Great collection with the best liner notes, borrowed from a coworker and watched piecemeal.

The Original Movie (1922, Tony Sarg)

Silhouette animation imagining what moviemaking was like in early days (a mashup of eras from the dinosaur age forward). Nice use of Flintstonian animals as machines (like a long-necked dinosaur as camera crane), but Lotte Reineger it ain’t. Seems an in-joke gag about how producers have always ruined the work of screenwriters. Nice Muybridge reference. The notes say Sarg was a famous puppeteer who created the first Macy’s parade floats.

Producer (left) with his editing goat, receiving a pitch:

It’s a mark of how quickly the division-of-labor production system overtook Hollywood that already in 1922 The Original Movie can find its satiric “moral” in the inability of writers to recognize their work by the time it reaches the screen. The puritan-cloaked censors who contribute to the caveman filmmaker’s breakdown would have been on everyone’s mind. Nineteen twenty-one witnessed the Fatty Arbuckle scandal and brought New York’s new censor board as well as a hundred bills in state legislatures to curb perceived Hollywood excess.

The Confederate Ironclad (1912, Kenean Buel)

I guess an ironclad was a hideous, armored boat. Fifteen-minute action flick about confederate soldier Yancey, the Southern girl who loves him, and beautiful Union spy Elinor who easily cons ol’ Yancey into giving up military information. I didn’t realize the movie would take the confederate side, though – their gunboat rips up the union army, and noble Yancey allows Elinor to escape. Unusually, the original music score has survived, and was used in this restoration.

Wounded Yancey with his Southern Rose:

Yancey was married to the spy, Anna Q., who was a superstar in the 1920’s. Rose was Miriam Cooper, who had a lead role (“the friendless one”) in Intolerance.

Early Films from the Edison Company

Blacksmithing Scene (1893) – blacksmiths take turns banging on iron, drinking, banging on iron… sure enough, this is the original film the Lumieres remade.

The Gay Shoe Clerk (1903) – a decidedly not-gay shoe clerk kisses a flirty female customer.

Three American Beauties (1906) – a rose, a girl, a U.S. flag, all hand-tinted.

The liners on the first two films:

Because the three “blacksmiths” are impersonated by Edison employees, this is not a documentary but the first instance of screen acting. It is also the earliest surviving complete motion picture on film … Of course, at the time “gay” referred only to his devil-may-care impetuousness. The modern meaning gives unintended irony to The Gay Shoe Clerk, whose “young woman” was played by one of Edison’s male employees.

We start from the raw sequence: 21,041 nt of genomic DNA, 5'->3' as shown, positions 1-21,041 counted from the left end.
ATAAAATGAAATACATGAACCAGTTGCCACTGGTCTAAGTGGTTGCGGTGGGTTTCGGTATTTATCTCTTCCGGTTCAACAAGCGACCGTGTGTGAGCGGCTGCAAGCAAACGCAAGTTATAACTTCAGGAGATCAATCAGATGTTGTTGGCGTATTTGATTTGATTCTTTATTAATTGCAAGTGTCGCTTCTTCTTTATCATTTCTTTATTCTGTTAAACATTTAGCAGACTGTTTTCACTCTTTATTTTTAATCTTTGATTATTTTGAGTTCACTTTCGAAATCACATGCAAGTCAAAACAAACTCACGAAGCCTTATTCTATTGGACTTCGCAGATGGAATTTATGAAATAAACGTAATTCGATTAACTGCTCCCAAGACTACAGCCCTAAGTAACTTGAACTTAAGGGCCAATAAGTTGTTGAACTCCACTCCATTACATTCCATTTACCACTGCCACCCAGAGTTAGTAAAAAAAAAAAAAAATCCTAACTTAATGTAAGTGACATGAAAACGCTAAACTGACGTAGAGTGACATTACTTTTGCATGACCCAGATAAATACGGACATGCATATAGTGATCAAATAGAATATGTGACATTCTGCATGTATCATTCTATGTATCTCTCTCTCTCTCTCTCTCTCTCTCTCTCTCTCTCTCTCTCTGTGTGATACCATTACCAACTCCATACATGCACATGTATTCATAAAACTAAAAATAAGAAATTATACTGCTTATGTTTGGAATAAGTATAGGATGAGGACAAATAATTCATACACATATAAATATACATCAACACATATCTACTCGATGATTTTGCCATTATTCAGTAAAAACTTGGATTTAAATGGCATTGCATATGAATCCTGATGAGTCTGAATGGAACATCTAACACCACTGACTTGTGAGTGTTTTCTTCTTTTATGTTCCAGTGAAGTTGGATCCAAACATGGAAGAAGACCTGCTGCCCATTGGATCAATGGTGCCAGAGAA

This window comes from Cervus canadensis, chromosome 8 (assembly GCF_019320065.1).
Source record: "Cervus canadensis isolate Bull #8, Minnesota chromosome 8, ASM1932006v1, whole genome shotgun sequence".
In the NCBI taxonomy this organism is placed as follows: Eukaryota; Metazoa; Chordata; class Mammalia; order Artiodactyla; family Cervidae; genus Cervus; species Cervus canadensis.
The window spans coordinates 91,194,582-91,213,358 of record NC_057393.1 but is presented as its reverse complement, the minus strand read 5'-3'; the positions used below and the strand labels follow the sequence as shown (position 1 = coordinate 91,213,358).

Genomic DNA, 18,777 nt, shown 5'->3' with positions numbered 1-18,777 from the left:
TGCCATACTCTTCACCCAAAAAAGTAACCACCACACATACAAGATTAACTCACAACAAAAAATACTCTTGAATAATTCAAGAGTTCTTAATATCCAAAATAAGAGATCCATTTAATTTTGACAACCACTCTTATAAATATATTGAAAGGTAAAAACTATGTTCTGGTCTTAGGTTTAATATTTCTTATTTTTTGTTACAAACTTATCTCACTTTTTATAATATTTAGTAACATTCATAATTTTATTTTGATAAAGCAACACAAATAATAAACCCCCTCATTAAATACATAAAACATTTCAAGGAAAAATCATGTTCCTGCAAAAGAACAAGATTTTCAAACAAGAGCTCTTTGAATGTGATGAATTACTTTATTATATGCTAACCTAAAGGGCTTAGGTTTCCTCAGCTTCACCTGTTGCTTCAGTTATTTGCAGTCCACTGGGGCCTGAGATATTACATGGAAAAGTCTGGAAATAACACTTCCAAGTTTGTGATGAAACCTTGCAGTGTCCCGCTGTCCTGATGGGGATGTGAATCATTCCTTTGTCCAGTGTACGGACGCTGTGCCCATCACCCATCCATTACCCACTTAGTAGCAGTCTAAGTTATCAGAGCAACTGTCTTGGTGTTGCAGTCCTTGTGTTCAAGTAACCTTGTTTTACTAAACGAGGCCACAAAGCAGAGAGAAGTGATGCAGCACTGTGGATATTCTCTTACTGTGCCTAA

Spies (1943, Chuck Jones)

The Looney Tunes staff with writer Dr. Seuss illustrate a “loose lips sink ships” scenario, as Snafu thinks he’s keeping his mission secret but lets enough pieces of information slip for the enemy to put it all together. I thought Snafu had a rather Bugs Bunny voice, though Mel Blanc says he meant for him to sound like Porky. Amazing work, need to find and watch all of these.

OffOn (1968, Scott Bartlett)

Like the 2001: A Space Odyssey eyeball voyage scene, but homemade with newfangled late-1960’s video technology. Some other indescribable weirdness ensues, funhouse-mirroring and Rainbow Dance techniques. Impressive. Features the kind of grating horror soundtrack in fashion with the avant-garde, though it chills out into some pulsing tones at times.

Speaking in the 1960s at the time he made OffOn, his second film, he saw a technology on the horizon that would make his innovations simpler for future media artists: “With video plus computers you could do it even better,” he said of his imagery of metamorphosis.

Still watching the nice HD collection of Looney Tunes

Duck! Rabbit, Duck! (1953, Chuck Jones)

The duck season/rabbit season short in which Daffy gets blown to bits a hundred times and Bugs causes chaos and confusion. Murderous fun. “I hope I didn’t hurt you too much when I killed you.” IMDB calls it the end of a Hunting Trilogy with Rabbit Fire and Rabbit Seasoning.

I Love To Singa (1936, Tex Avery)

“Enough is too much! Out of my house!” Forgot that Owl Jolson’s parents have heavy German accents… also forgot an excellent scene combining telegram lingo with sexual harassment.

A Tale of Two Kitties (1942, Robert Clampett)

Abbot & Costello cats try to steal a pink, featherless, smartass bird from its nest. Very quippy and gaggy, only loosely a story. Explicit Hays Office reference! “Lemme at him Babbit, I’ll moydalize him.” Pre-Tweety premiere of “I tawt I taw a putty tat”?